If it’s a job you’re looking for, same deal. You might not be ready to hand in a resume and ask for an interview quite yet, but talk to the recruiters about the different aspects of the jobs you are most interested in, and then take that information home and dwell on it for awhile, until something even more specific takes shape in your mind.
I Know What I Want, I Just Need to Get It
If you know exactly what you want – say a particular school you want to attend or a particular job you want to have or a particular career you want to train for – then make finding out everything you can about that your mission at the career fair. Head in early in the day or closer to the end of the day to avoid the big crowds and have a chance to really talk to the recruiters. Have some very specific questions – you know you want to apply, what do you need to do that? If it’s a job, bring a resume and dress nicely. Ask all the questions you can think of, and find out what the most important next step is for you in order to get what you’re looking for. Stay focused and make sure you get the specific information you need – feel free to interrupt a recruiter’s spiel to ask what you really want to know. Check out the exhibitor information and maps before you go and plan out a direct route. Get it over with before you wander around and get distracted by everything else. You’ll get the most out of the career fair if you are focused and have a plan.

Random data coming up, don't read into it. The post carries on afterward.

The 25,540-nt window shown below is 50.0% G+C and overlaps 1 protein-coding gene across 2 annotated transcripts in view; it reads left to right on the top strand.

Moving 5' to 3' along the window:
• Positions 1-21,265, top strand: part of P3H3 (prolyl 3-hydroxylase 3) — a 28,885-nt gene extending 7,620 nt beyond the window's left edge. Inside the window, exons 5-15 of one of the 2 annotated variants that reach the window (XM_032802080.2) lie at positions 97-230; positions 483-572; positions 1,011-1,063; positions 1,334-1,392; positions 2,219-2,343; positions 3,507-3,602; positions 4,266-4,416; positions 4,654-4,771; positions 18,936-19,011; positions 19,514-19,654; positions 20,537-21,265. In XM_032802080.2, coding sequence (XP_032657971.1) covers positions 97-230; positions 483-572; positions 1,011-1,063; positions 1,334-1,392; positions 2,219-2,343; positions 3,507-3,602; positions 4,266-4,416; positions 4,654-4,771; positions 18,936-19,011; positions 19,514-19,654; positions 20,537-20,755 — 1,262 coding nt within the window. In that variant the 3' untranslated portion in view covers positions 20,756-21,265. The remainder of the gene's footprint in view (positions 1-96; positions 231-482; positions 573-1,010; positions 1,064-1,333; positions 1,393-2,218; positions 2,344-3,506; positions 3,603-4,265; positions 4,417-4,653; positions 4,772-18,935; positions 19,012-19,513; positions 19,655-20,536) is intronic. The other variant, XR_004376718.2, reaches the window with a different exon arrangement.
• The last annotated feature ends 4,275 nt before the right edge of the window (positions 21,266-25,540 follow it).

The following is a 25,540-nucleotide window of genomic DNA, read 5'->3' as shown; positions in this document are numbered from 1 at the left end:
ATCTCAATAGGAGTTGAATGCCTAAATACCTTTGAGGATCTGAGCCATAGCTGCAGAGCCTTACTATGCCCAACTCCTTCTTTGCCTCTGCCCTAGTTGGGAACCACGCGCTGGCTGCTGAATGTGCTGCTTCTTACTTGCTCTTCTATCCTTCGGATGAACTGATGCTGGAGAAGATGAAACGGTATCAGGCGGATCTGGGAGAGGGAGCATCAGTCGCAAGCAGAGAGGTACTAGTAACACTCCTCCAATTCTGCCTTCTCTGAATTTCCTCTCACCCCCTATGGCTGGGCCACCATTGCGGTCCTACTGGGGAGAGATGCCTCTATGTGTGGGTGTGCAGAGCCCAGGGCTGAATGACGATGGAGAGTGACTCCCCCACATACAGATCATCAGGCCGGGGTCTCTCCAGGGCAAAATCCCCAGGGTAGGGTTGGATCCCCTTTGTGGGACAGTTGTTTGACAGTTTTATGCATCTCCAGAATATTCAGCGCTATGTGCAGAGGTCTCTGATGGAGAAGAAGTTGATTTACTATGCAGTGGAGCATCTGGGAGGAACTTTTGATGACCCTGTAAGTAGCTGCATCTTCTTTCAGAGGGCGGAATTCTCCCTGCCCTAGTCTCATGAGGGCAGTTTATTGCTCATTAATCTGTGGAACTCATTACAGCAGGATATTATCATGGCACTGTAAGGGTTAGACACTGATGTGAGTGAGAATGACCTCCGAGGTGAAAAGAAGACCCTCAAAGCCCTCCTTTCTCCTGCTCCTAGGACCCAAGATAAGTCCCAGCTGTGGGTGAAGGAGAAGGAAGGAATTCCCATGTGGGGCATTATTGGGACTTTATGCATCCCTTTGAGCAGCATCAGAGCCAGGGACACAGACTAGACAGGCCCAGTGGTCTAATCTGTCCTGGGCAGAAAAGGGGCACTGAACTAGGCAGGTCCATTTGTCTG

Don’t Get Overwhelmed and Overstimulated
Career fairs are full of people who are just there because they want to get out of the house and see what’s going on, check out the different booths for fun, and load up on free stuff. It’s easy to get caught up in the crowds and circle around and around the building without anything real useful happening. Ignore all the booths that don’t interest you, at least on your first trip around.
Don’t Get Frustrated
Career fairs can be a bit frustrating. You might ask at a dozen postsecondary booths only to find out that none of them have the program you’re interested in, or that you don’t have the entrance requirements yet. Or you might hope to find a job and just get a bunch of “Thanks for the resume, we’ll be in touch!” comments. Whatever the case may be, career fairs aren’t magic. They’re just a way of putting some information in one place. There are lots of other opportunities available in the world beyond the career fair, so don’t be too disappointed if you don’t generate any leads or find anything you really want. It’s just one stop in a million.
Here are a few upcoming career fairs in Alberta where you will see some friendly RDC recruiters:
The Career Show, Calgary: Calgary Stampede Roundup Center on October 31 and November 1. 2008 Canada Career Week Fair in Edmonton: Northlands Agricom on November 14 and 15
And of course, you can always get in touch with an RDC advisor by phone – 403.342.3400 or email – email@example.com regarding the BA program. Or call Jen at 403.342.3313 or Alison at 403.357.3674 for details on the University of Calgary Collaborative B.A. degree – a chance to complete all four years of a U of C degree right on the RDC campus.